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Dr. Jasmine Lin on testosterone levels in men undergoing TURP, PVP

Video

“Our data show that low T is an independent risk factor for adverse peri-op outcomes after transurethral prostate surgery,” says Jasmine Lin, MD.

In this video, Jasmine Lin, MD, shares the take-home message from the study, “Association between low testosterone and perioperative outcomes in patients undergoing transurethral prostate surgery,” which was presented at the American Urological Association 2023 Annual Meeting in Chicago, Illinois. Lin is a urology resident at Cedars-Sinai in Los Angeles, California.

Transcription:

Is further research on this topic planned? If so, what will it focus on?

Since this is a retrospective study, our data came from surgery patients who just so happened to have their testosterone levels measured in the year prior to their operation, which comes with all the limitations of a retrospective review. And therefore, we hope to do further work to collect this kind of data prospectively to see if we obtain similar results. Our principal investigator Joshua Halpern [, MD], is working on that. And we also hope to do the same analysis for other surgical procedures as well, particularly larger, more invasive operations such as cystectomy, as well as nonurologic procedures such as cardiac surgery and orthopedic surgery, to see if we obtain similar or possibly even more striking results given the increasingly invasive nature of these surgeries.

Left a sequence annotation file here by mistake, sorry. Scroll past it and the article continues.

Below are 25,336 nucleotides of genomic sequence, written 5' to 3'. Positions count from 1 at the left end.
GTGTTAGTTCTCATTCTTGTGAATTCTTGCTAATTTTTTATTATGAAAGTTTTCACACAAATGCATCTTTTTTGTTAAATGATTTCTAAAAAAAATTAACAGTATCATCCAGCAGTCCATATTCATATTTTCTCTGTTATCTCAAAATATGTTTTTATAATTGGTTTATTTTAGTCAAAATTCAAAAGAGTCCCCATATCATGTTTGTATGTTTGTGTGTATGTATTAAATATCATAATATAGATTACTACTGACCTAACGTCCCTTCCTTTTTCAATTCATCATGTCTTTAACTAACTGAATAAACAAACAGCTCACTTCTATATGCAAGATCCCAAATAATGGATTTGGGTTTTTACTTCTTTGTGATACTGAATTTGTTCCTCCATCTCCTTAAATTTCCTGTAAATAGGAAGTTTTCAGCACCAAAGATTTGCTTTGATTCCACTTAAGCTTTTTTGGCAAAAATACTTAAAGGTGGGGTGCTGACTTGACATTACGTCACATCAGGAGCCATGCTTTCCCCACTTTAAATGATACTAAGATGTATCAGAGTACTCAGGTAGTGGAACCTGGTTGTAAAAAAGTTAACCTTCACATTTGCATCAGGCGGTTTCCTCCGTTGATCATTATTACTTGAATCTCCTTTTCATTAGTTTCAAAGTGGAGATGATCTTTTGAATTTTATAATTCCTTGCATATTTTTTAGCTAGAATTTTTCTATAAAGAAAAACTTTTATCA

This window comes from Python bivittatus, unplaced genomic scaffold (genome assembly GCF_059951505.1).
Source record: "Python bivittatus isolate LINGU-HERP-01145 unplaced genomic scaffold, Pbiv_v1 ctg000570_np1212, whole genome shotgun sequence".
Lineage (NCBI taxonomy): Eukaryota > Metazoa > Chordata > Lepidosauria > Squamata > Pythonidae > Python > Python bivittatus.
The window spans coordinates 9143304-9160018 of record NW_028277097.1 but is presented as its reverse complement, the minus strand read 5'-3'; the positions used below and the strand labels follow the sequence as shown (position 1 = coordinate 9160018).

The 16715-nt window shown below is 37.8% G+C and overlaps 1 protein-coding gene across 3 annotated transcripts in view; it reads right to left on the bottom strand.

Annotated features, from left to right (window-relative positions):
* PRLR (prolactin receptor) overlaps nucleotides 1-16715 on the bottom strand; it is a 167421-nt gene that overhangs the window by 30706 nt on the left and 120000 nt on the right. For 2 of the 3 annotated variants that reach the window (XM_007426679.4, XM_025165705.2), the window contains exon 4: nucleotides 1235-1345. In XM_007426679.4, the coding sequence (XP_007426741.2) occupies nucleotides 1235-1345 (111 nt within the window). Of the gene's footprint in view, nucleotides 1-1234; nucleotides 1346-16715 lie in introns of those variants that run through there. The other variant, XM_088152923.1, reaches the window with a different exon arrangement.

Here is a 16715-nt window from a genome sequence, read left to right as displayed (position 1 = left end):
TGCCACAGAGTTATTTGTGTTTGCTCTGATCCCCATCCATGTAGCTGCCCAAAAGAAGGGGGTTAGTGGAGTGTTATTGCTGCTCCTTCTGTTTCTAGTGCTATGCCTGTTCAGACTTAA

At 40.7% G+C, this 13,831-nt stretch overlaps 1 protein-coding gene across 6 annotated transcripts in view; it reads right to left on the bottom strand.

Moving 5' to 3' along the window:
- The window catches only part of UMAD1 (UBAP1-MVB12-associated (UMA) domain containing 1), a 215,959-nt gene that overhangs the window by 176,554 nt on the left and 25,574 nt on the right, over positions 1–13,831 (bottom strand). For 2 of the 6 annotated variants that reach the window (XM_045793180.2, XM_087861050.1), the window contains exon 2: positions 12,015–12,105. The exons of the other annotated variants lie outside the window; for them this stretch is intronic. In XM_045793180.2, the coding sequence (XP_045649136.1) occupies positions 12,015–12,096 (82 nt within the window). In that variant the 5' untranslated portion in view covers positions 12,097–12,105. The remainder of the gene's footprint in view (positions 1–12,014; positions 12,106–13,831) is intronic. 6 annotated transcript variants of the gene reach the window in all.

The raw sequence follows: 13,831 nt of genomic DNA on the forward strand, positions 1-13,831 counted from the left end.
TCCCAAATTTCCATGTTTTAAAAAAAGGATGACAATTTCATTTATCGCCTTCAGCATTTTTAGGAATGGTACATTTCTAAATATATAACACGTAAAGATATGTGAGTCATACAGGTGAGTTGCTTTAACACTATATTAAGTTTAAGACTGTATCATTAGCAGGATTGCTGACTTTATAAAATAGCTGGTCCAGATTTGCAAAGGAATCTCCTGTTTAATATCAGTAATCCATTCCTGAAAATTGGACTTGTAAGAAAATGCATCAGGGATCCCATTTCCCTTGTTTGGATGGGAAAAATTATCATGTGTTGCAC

What is the take-home message for the practicing urologist?

Our data show that low T is an independent risk factor for adverse peri-op outcomes after transurethral prostate surgery, and this may indicate a potential role for testosterone assessment and possibly treatment preoperatively, with a caveat that given the complex relationship between testosterone and prostatic growth, future prospective studies are still needed to better characterize the role of low T and peri-op outcomes, as well as to determine the potential role for testosterone replacement therapy and optimizing outcomes.

Is there anything you would like to add?

I would like to extend a huge thank you to Dr. Joshua Halpern for making this work possible. He's the best and I feel very lucky to have gotten to work closely with him while at Northwestern.

This transcript was edited for clarity.

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